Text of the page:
183 posts in 4410 days

#9 posted 12-28-2010 02:43 PM

Great points from both sides. I teach both Middle and High School shop. My shop does NOT have a Saw Stop (at present). I have two Unisaws (a ‘64 model and a 2002 Model). Both Unisaws have splitters and guards on them. Both saws guards/splitters are removable. Both saws have a wide array of throat inserts, push sticks, miter guages, crosscut sleds, miter sleds, etc.

All that being said, I have to agree that the Saw Stop is a wonderful piece of… technology! The electronic wizardry is amazing.

Now, for my version of the bad news. In my own personal 23 years of teaching, I am the only person in my shop(s) that has had a flesh to blade contact of any sort on the table saw. I was cutting a piece of 1/4” ply to size up a drawer bottom (about 14” x 11”; it was in, what I call, the “no push stick zone!), and, for some reason that I haven’t been able to discern (or reproduce, thankfully), the ply kicked back and to the left, dragging my right ring finger over the saw blad on its way. The blade cut vertically through the finger tip, missing the bone, but cutting through the finger nail and the pad of the finger. 6 stitches and half a day of lost work, and I was back in business… with a new appreciation for safety.

I classify all saw mishaps as accidents. Regardless of the severity of injury, or lack thereof. Any time any problem occurs, I make all the students shut down, gather around, and we talk about “what happened and why it happened. We also discuss how to prevent what happened.

Most problems stem from students doing things that can’t or shouldn’t be done, or by not following proper safety techniques. Things they have been taught, things they know, things they think they can get away with. I remind them that, even though I can’t see everything, I can hear almost everything! And the table saw is one unforgiving SOB! It doesn’t care what you THINK you can get away with; it simply follows the laws of physics. It is the great equalizer.

I can’t disagree with the statement that most saw accidents are from kickbacks. But why these kickbacks occur is the problem that even Saw Stop can’t address.

Proper use of guards, splitters, hold downs and pushsticks, as well as proper techniques, will eliminate virtually ALL kickbacks. But techinques are equally important.

View Brad_Nailor's profile


2545 posts in 5295 days

#10 posted 12-28-2010 03:04 PM

“Hate the game not the player” The technology involved in making Saw Stop what it is is advanced and groundbreaking. Sure you might disagree with the marketing style, or scare tactics as the haters call them..I like to call them a little slice of reality. To stand there and say with impunity that your xx years in woodworking and your safe practices are all you need to keep you from having an accident is pure stupidity. ACCIDENTS are just that..unforeseen elements, or situations that cause unexpected results. Wood moves and expands when you cut it…people loose concentration or get distracted for a millisecond…and that’s all it takes to loose a finger. I mean really…how many people that have had bad table saw accidents say they weren’t concentrating, or weren’t’ being careful…that’s as brilliant as somebody posting a while back in a similar thread “just don’t put your finger near the sharp spiny thing”...pure genius..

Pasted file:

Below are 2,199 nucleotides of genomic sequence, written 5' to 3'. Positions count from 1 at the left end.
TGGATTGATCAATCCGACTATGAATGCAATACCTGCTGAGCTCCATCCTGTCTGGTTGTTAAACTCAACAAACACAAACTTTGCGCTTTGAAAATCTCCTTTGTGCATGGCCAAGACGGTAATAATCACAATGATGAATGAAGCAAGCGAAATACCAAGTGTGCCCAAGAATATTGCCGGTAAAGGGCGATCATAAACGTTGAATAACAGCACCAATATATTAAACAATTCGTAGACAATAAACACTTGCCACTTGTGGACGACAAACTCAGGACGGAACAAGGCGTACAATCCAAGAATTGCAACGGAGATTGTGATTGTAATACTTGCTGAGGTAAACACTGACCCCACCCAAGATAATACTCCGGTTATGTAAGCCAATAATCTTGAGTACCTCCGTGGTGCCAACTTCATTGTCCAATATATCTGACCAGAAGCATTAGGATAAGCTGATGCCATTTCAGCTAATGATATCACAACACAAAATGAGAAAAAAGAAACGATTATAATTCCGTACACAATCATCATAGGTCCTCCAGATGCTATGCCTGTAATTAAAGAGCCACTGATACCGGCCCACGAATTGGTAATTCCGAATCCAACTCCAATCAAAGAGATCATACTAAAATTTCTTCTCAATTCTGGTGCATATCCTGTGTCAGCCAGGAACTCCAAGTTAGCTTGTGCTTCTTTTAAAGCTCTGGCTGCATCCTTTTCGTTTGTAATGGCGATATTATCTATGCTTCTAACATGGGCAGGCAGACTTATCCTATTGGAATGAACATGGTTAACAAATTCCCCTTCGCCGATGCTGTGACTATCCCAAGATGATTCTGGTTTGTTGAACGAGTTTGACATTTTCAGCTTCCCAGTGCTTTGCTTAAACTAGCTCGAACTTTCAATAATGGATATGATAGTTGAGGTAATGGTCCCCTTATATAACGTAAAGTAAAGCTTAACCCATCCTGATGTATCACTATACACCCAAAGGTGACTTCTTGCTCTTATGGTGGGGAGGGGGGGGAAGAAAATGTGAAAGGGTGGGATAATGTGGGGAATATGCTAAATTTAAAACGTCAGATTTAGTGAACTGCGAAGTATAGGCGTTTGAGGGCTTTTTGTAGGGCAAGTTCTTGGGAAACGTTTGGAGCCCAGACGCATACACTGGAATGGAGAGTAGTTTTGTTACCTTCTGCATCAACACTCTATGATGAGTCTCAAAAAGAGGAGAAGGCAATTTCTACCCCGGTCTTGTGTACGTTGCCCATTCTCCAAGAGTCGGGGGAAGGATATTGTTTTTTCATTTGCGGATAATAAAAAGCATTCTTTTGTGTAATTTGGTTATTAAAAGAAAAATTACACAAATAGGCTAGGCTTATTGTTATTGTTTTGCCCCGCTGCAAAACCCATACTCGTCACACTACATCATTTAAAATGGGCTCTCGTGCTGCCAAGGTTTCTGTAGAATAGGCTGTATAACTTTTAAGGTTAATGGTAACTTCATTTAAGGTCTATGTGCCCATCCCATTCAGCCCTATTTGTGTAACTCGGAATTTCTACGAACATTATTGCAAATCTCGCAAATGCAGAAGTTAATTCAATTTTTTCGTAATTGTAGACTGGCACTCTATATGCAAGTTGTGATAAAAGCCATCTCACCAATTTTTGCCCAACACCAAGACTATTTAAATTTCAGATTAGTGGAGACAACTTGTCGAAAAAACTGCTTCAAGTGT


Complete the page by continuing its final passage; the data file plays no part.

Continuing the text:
I agree that Saw Stop is an expensive safety feature, but the saws are really well built and are just as nice as the top of the line non saw stops in their category. Should the government get involved and mandate the technology….no. Is that person justified in suing Ryobi for not having Saw Stop technology on their saws….ludicrous bullshit dreamed up by some ambulance chasing lawyers. Thats as brilliant as suing the tobacco companies because you chose to smoke.
My opinion is…if you want one, and can afford it then get one. If you don’t then don’t. I know that insurance companies are giving commercial woodshops huge breaks on their rates if they upgrade to Saw Stop. I think that all high school woodshops should have nothing but Saw Stops in them….here is a perfect place for that have inexperienced woodworkers, with young hands that have to last them the rest of their lives..whether you are on board for Saw Stop or not you should see the value in that. As far as for myself…i love my Unisaw….but if I had the money I would sell it and get a 3HP Saw Stop. The way I look at it..I am a safe woodworker, I always use my push sticks and I trust my gut..I f something doesn’t feel safe I don’t attempt it…..but I feel that the Saw Stop technology is lurking in the background…siting and waiting for that unknown moment..that millisecond of lack of focus..and it will be there to turn a tragic accident into a band aid..or maybe a stich or two…I like those odds.

Also when the inventor of the Saw Stop took his invention to all the major players in the industry, none of them were interested in using it. They all said they didn’t want to put that on their saws because it was like admitting that table saws are dangerous and might cause injury. DUH! It was only then that he decided to build his own line of saws.


View Gator's profile


383 posts in 5014 days

#11 posted 12-28-2010 03:22 PM

I am a fan.. I own one, and would almost be confident to say it will be the last saw I ever buy.. having said that.. some of the opinions about the saw are misguided.

I do not know about the contractor Sawstop as far as pricing, so I can only comment on the cabinet model.

Price - They are expensive, but if you are shopping for a proffessional cabinet saw, you are shopping high price range. If you compare proffessional cabinet saws, the Sawstop and the Delta Unisaw are on “almost” the same playing field. They are both the same price, so there is no argument there. If you would not buy Sawstop due to cost, then you would not buy a Unisaw because of cost. So pricing should NOT be involved in the discussion. Why shop for a Pinto, yet bitch about the price of Cadillac.